Dev Ops Docker

5 Docker Compose Examples

Docker compose is an efficient and easy way of deploying docker containers on a host. Compose takes in a YAML file and creates containers according to its specifications. The specification includes what images are needed to be deployed, which specific ports are needed to be exposed, volumes, cpu and memory usage limits, etc.

It is an easy way to set up automated application deployment with a frontend, a database and a few passwords and access keys thrown in for good measure. Everytime you run docker-compose up from inside a directory that contains a docker-compose.yml it goes through the file and deploys your application as specified.

To help you write your own docker-compose.yml here are 5 simple and, hopefully, helpful YAML snippets that you can mix and match.

1.  Nginx Reverse Proxy

Probably the most common application to be deployed as a Docker container is Nginx. Nginx can serve as reverse proxy server and as SSL termination point for your web applications. Different content management systems like Ghost and WordPress can be hosted behind a single Nginx reverse proxy server and thus it makes sense to have an nginx server snippet handy at all times. The first thing you would need is an nginx configuration file. If you choose not to create one, the default HTTP server is what you will get.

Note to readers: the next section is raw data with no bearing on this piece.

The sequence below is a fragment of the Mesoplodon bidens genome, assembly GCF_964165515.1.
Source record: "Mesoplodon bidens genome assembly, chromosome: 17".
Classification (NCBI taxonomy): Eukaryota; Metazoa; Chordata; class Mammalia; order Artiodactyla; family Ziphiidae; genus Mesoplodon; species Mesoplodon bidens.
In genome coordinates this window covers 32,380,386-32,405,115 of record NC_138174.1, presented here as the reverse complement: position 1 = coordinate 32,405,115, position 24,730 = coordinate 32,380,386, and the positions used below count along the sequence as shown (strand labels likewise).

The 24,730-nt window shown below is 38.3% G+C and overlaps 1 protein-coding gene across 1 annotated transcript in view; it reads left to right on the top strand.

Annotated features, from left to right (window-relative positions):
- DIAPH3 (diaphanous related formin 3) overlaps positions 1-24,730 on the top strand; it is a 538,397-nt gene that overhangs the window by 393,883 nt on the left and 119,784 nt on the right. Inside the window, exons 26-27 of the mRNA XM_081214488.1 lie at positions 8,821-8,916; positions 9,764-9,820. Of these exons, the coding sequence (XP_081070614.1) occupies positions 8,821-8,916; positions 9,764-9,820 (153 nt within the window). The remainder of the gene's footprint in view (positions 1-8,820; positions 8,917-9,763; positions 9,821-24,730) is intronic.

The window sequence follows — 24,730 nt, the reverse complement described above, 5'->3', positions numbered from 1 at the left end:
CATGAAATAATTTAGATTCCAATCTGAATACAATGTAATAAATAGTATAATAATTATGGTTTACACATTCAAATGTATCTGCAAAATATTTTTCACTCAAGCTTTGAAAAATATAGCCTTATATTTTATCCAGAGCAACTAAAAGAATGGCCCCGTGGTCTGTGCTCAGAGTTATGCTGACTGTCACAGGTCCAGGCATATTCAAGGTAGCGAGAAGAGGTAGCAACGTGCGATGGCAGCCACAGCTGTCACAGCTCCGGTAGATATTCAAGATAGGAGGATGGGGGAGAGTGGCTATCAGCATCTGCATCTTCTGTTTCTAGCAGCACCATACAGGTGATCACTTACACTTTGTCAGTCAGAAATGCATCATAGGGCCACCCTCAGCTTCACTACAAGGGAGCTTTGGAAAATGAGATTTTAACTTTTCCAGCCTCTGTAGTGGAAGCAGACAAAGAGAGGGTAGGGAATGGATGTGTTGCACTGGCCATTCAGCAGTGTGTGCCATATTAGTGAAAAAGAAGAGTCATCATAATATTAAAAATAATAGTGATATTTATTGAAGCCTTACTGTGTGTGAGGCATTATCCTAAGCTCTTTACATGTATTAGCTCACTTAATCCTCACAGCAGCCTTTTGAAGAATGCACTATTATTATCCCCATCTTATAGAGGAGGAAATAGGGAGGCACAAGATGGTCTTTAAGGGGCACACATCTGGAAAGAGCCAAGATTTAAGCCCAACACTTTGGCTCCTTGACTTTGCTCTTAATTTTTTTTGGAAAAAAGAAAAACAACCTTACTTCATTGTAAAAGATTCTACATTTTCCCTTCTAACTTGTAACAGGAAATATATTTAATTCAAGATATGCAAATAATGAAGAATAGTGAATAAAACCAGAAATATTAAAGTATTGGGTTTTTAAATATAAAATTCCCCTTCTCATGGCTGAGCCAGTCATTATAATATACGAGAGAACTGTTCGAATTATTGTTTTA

For example, I would create a folder nginx-configuration in my home folder. The configuration file nginx.conf will be present inside this folder, along with other files directories that nginx would expect at /etc/nginx. This includes SSL certs and keys, and host names for the backend servers where the traffic needs to be forwarded.

This folder can then be mounted inside nginx container at /etc/nginx (with read-only permission if you prefer extra precaution) and you can run the server as a container, but you can configure it locally from your home directory without having to log into the container.

This is  a sample:

version: '3'
services:
nginx:
image: nginx:latest
volumes:
- /home/USER/nginx-configuration:/etc/nginx
ports:
- 80:80
- 443:443

2.  Ghost Blog